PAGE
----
Recently, dogs were suggested to be potential zoonotic vectors of HuNoV, since HuNoV was detected in stool samples from pet dogs that had been in direct contact with the owner infected with identical HuNoV strain, and the presence of antibodies to HuNoV in dogs was demonstrated in across Europe [15, 17]. In South Korea, the National Agricultural Cooperative Federation reported that companion animal market in South Korea is continuously expanding and is expected to grow at a significant pace in coming years. They forecast that the market will increase from 1 billion U.S. dollars in 2012 to 5.3 billion U.S. dollars in 2020. Regardless of the increased exposure risk to humans with companion animals, there was no previous information concerning the epidemiology of CaNoV in the country. Although a markedly high detection rate of CaNoV in dogs was not demonstrated in the present study, this is the first study describing the detection and prevalence of CaNoV in dogs in South Korea and provides good baseline information for the design of further studies.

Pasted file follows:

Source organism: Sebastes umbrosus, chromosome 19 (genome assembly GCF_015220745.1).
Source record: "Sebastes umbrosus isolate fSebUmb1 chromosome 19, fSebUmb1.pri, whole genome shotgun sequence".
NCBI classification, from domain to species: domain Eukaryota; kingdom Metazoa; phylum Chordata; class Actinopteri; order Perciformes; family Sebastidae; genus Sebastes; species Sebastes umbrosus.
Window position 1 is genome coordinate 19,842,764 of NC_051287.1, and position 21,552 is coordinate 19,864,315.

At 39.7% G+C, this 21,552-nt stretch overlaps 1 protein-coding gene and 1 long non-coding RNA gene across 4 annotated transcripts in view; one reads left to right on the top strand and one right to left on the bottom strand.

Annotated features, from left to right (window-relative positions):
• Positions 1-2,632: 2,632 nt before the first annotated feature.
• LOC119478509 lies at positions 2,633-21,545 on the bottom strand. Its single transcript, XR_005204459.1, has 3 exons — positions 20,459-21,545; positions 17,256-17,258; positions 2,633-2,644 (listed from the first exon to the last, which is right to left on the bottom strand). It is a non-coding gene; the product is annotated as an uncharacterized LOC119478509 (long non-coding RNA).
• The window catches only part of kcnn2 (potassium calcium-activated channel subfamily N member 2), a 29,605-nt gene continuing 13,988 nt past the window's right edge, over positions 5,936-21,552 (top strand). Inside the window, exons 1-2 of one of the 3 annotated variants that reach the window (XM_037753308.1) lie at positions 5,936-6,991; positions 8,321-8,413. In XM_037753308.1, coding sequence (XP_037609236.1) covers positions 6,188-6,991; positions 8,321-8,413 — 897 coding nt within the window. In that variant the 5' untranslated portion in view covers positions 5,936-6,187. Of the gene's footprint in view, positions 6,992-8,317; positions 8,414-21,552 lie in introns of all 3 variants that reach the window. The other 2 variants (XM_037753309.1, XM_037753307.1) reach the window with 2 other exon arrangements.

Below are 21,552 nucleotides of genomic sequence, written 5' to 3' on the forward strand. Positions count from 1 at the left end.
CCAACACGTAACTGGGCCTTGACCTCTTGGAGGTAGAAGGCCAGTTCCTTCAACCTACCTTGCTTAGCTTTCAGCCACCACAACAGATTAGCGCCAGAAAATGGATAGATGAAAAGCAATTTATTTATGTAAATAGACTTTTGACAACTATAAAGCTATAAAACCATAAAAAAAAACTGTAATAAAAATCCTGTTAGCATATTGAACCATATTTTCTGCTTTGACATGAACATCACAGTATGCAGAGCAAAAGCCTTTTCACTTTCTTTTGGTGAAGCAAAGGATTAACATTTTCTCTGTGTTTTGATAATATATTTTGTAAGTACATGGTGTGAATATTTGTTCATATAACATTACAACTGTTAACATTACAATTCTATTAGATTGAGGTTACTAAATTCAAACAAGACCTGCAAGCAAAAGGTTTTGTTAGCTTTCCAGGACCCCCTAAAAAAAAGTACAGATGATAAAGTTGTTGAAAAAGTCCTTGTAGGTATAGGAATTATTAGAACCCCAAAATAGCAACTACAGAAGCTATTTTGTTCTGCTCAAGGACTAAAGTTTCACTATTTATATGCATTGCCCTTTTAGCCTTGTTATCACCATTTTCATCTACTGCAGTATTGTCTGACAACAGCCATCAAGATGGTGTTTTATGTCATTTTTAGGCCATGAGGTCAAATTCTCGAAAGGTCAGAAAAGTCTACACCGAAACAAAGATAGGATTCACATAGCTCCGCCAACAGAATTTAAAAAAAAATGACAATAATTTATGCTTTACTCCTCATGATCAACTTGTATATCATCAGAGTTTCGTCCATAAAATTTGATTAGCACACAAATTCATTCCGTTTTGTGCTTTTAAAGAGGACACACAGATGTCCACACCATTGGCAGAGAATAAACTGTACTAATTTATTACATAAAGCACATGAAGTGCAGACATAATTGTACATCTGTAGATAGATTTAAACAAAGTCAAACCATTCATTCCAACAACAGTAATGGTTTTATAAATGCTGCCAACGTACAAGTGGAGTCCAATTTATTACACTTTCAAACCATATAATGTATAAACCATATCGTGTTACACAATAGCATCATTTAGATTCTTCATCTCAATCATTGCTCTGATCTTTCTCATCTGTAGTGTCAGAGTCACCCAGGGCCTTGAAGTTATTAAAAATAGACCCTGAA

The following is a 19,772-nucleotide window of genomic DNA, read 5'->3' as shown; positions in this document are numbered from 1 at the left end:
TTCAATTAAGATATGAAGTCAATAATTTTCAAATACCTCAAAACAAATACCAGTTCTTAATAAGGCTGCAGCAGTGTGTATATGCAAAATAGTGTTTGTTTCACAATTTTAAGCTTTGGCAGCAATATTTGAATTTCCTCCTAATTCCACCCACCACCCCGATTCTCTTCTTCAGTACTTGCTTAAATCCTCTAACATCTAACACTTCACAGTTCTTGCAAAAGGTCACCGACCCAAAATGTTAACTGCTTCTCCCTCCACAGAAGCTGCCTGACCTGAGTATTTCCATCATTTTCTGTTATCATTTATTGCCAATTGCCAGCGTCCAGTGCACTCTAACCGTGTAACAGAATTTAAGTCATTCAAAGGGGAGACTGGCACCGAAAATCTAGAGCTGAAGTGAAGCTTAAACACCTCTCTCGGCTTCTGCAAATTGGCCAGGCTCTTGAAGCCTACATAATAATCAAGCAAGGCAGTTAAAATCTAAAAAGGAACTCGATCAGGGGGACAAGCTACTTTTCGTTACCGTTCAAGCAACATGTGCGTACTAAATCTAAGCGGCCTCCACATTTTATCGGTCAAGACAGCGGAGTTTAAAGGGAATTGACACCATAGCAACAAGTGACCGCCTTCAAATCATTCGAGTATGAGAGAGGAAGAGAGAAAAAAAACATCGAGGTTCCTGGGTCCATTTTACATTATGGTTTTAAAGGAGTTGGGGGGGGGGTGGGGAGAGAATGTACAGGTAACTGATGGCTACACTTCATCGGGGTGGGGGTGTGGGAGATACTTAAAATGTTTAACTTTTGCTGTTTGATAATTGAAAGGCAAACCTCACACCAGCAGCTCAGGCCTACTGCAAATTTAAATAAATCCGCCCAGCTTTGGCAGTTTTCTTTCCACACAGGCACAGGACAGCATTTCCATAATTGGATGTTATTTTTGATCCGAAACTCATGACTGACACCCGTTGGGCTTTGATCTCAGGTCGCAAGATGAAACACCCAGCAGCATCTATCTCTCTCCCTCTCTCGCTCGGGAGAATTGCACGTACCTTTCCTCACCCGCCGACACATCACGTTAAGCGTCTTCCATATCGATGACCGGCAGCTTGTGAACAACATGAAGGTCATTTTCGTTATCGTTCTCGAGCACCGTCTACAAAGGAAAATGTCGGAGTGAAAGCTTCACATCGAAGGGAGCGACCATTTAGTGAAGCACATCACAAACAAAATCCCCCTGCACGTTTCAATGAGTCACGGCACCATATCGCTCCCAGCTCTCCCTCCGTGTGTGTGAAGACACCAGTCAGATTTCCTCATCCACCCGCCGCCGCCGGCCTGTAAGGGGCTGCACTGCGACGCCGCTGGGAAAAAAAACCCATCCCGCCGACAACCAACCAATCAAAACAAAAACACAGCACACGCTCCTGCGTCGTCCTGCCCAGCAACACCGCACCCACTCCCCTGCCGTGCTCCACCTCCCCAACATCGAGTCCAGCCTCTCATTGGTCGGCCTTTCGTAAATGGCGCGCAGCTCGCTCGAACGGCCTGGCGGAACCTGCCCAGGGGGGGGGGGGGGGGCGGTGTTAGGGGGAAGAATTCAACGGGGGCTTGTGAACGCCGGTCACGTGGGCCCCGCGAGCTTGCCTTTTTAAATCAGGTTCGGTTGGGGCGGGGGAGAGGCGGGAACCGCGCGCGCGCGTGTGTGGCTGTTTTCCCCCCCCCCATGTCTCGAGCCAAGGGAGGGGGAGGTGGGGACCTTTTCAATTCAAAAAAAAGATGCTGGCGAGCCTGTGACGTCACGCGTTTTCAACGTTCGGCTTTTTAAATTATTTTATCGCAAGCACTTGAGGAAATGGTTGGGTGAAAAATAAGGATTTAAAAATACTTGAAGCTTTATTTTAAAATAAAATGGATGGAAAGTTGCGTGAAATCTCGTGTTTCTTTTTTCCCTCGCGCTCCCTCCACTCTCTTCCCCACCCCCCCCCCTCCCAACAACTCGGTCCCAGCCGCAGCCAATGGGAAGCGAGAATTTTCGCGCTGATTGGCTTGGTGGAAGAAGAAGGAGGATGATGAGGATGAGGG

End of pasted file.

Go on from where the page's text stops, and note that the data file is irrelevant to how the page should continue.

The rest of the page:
CaNoVs detected in the present study were classified into the same cluster with previously reported genogroup GIV CaNoVs in the phylogenetic tree. It was expected that the CaNoV prevalence in fecal samples from the animal shelters would be relatively higher when compared to the samples from small animal clinics as environmental factors such as hygiene reasons or crowded space would be expected to increase transmission between dogs. However, there was no difference in the prevalence between these both dog populations. Seroprevalence of CaNoV was performed by ELISA based on P domain protein, and 15.9% of 427 dog serum samples collected from small animal clinics tested positive for IgG against genogroup GIV CaNoV. These results demonstrate that CaNoV has notably circulated in the dog population in South Korea.